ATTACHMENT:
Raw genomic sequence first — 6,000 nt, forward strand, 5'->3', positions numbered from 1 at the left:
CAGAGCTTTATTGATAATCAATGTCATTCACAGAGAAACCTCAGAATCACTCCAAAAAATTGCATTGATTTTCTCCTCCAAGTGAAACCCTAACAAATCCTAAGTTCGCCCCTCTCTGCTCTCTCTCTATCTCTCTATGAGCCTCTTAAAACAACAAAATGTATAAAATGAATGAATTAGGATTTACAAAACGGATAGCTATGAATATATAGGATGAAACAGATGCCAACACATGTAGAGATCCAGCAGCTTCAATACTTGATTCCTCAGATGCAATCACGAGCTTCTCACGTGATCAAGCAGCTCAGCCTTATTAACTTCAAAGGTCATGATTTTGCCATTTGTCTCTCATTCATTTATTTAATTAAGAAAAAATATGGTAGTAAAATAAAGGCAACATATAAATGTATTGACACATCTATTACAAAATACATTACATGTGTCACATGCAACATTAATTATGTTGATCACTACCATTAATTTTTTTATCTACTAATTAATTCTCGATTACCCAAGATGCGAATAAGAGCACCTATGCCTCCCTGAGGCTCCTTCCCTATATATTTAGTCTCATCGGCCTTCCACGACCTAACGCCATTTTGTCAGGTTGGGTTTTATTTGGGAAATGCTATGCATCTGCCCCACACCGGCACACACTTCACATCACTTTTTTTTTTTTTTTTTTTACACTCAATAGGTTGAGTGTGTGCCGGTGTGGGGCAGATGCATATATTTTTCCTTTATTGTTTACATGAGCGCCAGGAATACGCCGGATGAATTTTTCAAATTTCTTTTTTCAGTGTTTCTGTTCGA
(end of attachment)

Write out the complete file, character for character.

Raw genomic sequence first — 6,000 nt, forward strand, 5'->3', positions numbered from 1 at the left:
CAGAGCTTTATTGATAATCAATGTCATTCACAGAGAAACCTCAGAATCACTCCAAAAAATTGCATTGATTTTCTCCTCCAAGTGAAACCCTAACAAATCCTAAGTTCGCCCCTCTCTGCTCTCTCTCTATCTCTCTATGAGCCTCTTAAAACAACAAAATGTATAAAATGAATGAATTAGGATTTACAAAACGGATAGCTATGAATATATAGGATGAAACAGATGCCAACACATGTAGAGATCCAGCAGCTTCAATACTTGATTCCTCAGATGCAATCACGAGCTTCTCACGTGATCAAGCAGCTCAGCCTTATTAACTTCAAAGGTCATGATTTTGCCATTTGTCTCTCATTCATTTATTTAATTAAGAAAAAATATGGTAGTAAAATAAAGGCAACATATAAATGTATTGACACATCTATTACAAAATACATTACATGTGTCACATGCAACATTAATTATGTTGATCACTACCATTAATTTTTTTATCTACTAATTAATTCTCGATTACCCAAGATGCGAATAAGAGCACCTATGCCTCCCTGAGGCTCCTTCCCTATATATTTAGTCTCATCGGCCTTCCACGACCTAACGCCATTTTGTCAGGTTGGGTTTTATTTGGGAAATGCTATGCATCTGCCCCACACCGGCACACACTTCACATCACTTTTTTTTTTTTTTTTTTTACACTCAATAGGTTGAGTGTGTGCCGGTGTGGGGCAGATGCATATATTTTTCCTTTATTGTTTACATGAGCGCCAGGAATACGCCGGATGAATTTTTCAAATTTCTTTTTTCAGTGTTTCTGTTCGA